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Re: [RFE] Migration to gitlab

From: 조성빈
Subject: Re: [RFE] Migration to gitlab
Date: Fri, 10 May 2019 22:09:28 +0900

2019. 5. 10. 오후 9:21, Eli Zaretskii <address@hidden> 작성:

>> From: 조성빈 <address@hidden>
>> Date: Fri, 10 May 2019 19:37:31 +0900
>> Cc: Toon Claes <address@hidden>, address@hidden, address@hidden,
>> address@hidden, address@hidden
>>> Note how you again start from a change, not from a report of some
>>> issue/bug.  As Emacs is a very old and stable project, most of our
>>> changes fix bugs, not add new features.  Therefore, use cases that
>>> begin with issues are much more important to the workflow and to
>>> assessing the utility of the tools.
>> Any contributor can freely submit a pull request that has the word `Fixes 
>> #(Issue number)` and when the pull request is accepted, the issue is 
>> automatically closed.
> My point was that an absolute majority of Emacs issues don't have a
> patch attached.  They describe a problem, and most of the reports
> don't even include a detailed analysis of the problem and its root
> cause.  A large part of discussing an issue is devoted to
> understanding the issue and then finding its cause.  Patches appear
> only after all that.
> So we must have a good support for a workflow that doesn't include any
> pull/merge request at its beginning, maybe even never.

Ah, I didn’t explain it enough. Sorry for that :-(
There is an issue tracker. Anyone can submit issues(bugs) to there.
There is also a Pull Request tracker.
If one (not necessarily the issue opener; usually will be different) has enough 
authority to commit to the git repo, he/she can just commit to the main repo 
with a commit message containing (one or multiple) `Fixes #(issue number)` and 
the issue is automatically closed, with an additional message `Commit (hash 
number) closed this issue.`
If an external (potential) contributor makes a fix for any issue (no need to be 
the contributor’s issue) in the issue tracker, but doesn’t have enough 
authority to commit to the main repo, 
1) he can fork the repo
2) push/commit his changes
3) and make a pull request to the main repo
4) with the pull request message (think as another git commit message) 
containing (one or multiple) `Fixes #(issue number)` (Optional, there is no 
need for the pull request to be associated with an issue)

and one that has enough authority can review the pull request (patch) and merge 
the forked repo, just like merging a branch to another one.
When the pull request is merged, the associated issue is automatically closed.

This is the basic workflow when using GitLab, and everything mentioned in the 
workflow can be done with the package ‘magit/forge’ I mentioned below.

>>>> Exaggerated in which sense?
>>> In the sense of representing various aspects of the current flow as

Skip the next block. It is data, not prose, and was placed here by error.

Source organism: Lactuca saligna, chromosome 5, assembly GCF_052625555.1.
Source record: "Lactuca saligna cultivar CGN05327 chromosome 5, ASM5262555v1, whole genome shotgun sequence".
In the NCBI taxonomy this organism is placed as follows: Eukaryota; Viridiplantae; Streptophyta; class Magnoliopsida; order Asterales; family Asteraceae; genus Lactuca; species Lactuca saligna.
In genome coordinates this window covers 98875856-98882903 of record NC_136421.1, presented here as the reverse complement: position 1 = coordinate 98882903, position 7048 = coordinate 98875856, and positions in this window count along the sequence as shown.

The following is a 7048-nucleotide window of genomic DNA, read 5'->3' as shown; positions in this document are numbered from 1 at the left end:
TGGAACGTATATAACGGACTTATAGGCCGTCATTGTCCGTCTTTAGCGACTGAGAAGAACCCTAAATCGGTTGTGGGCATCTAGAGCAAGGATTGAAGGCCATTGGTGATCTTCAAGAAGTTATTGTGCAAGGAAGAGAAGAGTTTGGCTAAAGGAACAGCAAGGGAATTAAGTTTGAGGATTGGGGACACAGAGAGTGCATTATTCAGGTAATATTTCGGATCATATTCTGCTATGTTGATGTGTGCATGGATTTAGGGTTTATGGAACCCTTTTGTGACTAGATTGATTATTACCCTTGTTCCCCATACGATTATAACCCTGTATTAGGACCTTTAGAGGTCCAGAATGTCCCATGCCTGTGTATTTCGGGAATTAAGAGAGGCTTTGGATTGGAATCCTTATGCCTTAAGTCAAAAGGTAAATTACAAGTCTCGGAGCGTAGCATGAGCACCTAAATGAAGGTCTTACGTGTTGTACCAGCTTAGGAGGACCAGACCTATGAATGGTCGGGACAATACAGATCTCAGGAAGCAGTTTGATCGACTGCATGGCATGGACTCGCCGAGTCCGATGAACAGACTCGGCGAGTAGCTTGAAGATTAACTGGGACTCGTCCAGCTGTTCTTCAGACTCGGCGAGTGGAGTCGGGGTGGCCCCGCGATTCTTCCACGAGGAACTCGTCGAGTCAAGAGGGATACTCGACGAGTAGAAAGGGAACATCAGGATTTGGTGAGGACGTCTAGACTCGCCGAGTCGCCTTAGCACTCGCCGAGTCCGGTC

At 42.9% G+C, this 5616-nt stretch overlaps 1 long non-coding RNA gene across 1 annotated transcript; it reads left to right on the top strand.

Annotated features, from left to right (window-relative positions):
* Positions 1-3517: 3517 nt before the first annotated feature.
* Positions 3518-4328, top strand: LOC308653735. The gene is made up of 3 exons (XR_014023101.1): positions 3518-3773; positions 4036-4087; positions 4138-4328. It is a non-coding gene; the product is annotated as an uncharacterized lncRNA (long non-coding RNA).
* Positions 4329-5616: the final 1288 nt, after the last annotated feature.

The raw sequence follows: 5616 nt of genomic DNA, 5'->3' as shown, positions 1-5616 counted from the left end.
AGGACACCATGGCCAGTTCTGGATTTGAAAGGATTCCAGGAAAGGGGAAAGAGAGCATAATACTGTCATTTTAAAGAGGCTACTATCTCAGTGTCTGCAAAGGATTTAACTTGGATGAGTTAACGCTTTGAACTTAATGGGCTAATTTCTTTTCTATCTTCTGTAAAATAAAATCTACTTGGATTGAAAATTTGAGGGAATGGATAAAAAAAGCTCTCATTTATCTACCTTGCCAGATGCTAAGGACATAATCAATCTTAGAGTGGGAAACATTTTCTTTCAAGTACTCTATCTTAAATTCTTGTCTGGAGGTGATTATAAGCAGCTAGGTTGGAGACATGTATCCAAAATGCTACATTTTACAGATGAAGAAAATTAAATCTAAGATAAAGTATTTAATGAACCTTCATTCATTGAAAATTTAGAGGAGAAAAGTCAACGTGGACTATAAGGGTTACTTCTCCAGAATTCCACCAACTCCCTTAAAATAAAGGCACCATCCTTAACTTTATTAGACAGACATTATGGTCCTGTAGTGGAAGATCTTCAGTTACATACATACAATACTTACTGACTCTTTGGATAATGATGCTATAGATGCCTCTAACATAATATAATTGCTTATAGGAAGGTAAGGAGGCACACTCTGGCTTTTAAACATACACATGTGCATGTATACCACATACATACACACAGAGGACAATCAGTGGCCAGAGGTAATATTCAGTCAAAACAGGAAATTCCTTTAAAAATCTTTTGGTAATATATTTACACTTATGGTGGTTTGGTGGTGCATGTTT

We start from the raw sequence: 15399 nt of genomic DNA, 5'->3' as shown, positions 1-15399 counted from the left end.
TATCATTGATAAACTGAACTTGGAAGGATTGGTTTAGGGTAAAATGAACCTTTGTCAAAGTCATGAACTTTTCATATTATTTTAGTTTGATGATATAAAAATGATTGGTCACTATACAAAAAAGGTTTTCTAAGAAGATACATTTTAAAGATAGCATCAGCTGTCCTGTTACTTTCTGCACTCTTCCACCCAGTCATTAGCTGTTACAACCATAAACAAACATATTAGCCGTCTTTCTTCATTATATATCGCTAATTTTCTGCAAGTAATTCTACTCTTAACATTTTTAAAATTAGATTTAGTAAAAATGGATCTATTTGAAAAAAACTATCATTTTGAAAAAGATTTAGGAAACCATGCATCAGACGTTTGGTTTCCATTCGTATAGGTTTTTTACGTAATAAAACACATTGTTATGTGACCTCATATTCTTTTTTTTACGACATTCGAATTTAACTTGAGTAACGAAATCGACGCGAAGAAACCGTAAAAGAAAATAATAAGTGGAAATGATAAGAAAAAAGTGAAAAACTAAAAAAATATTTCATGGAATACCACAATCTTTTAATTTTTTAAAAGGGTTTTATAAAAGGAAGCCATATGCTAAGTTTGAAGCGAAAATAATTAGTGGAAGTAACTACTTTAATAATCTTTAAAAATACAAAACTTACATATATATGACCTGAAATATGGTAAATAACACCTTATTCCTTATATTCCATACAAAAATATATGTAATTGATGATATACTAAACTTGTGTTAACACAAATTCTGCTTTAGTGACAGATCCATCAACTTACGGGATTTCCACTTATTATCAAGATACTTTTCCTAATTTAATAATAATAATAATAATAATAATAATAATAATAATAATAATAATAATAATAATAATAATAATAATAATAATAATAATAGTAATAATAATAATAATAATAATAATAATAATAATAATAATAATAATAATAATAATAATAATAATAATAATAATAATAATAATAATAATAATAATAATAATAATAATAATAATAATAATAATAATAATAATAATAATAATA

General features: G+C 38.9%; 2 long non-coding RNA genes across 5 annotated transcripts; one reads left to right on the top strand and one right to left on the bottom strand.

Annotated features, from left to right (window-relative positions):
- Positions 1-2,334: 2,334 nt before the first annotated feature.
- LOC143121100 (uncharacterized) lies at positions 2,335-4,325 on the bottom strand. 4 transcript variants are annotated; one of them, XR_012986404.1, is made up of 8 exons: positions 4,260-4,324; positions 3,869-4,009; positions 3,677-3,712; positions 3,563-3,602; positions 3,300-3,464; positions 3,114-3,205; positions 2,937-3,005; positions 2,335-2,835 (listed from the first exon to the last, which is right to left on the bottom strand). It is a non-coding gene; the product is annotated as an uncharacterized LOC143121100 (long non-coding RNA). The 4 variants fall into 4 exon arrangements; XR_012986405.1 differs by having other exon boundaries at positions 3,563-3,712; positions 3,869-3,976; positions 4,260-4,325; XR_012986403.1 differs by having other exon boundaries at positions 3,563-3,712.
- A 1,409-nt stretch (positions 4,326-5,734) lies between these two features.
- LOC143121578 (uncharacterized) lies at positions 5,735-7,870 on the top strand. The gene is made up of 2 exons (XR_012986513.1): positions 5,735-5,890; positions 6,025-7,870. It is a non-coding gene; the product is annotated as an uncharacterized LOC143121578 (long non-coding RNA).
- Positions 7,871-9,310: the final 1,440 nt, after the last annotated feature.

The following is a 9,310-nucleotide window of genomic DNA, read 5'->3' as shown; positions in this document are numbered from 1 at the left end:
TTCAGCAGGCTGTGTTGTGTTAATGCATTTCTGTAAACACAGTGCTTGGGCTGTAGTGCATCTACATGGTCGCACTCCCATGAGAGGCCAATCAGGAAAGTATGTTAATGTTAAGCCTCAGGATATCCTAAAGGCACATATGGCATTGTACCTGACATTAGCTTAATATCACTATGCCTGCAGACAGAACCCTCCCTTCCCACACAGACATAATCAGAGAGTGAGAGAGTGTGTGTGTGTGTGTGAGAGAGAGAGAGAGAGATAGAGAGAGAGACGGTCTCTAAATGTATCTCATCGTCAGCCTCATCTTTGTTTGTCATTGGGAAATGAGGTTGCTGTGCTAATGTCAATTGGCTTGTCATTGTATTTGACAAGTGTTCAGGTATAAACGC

>>> abysmally inadequate, and the proposed solutions as no less than a
>>> panacea.
>> Both workflows are inadequate
> Not really relevant to the question and the answer.
>> and overly complicated, but most people will be more familiar to the Gitlab 
>> Pull request workflow, and greatly lowers the bar for people who would like 
>> to contribute for the first time.
> Please don't forget that any change should also not unduly _raise_ the
> bar for the current core team, to be acceptable.

I’m pretty sure the current workflow using emails can be applied to GitLab; as 
isn’t it just using standard git features?

>>> Personally, I think an Emacs client is almost a must, if we want to
>>> consider something like GitLab seriously.
>> There are many Emacs clients that tightly integrates with magit; I assume 
>> you use magit for managing git repos? 
>> The best one IMO is the official (magit) one:
>> Release: https://emacsair.me/2018/12/19/forge-0.1/
>> Manula: https://magit.vc/manual/forge/
>> Repo: https://github.com/magit/forge
> It sounds like you are advocating the adoption of a system other than
> GitLab.  If so, I think we should first decide that GitLab is not good
> enough, something I believe we didn't decide yet.

The magit/forge is a MELPA package that can integrate tightly with 
It’s an answer to your question about how to use the GitLab workflow in Emacs.

>> It works with Github and Gitlab, and semi-supports Gitea and other forges.
> If by "it" you mean forge, would you please describe how it would be
> used in the Emacs maintenance workflows?  (Having to install magit is
> a certain disadvantage, but it isn't by itself enough to make this
> alternative unacceptable, IMO.)

Well, magit/forge is a package, which means you (and a hypothetical emacs 
contributor) can use the GitLab workflow (explained by other people) inside 

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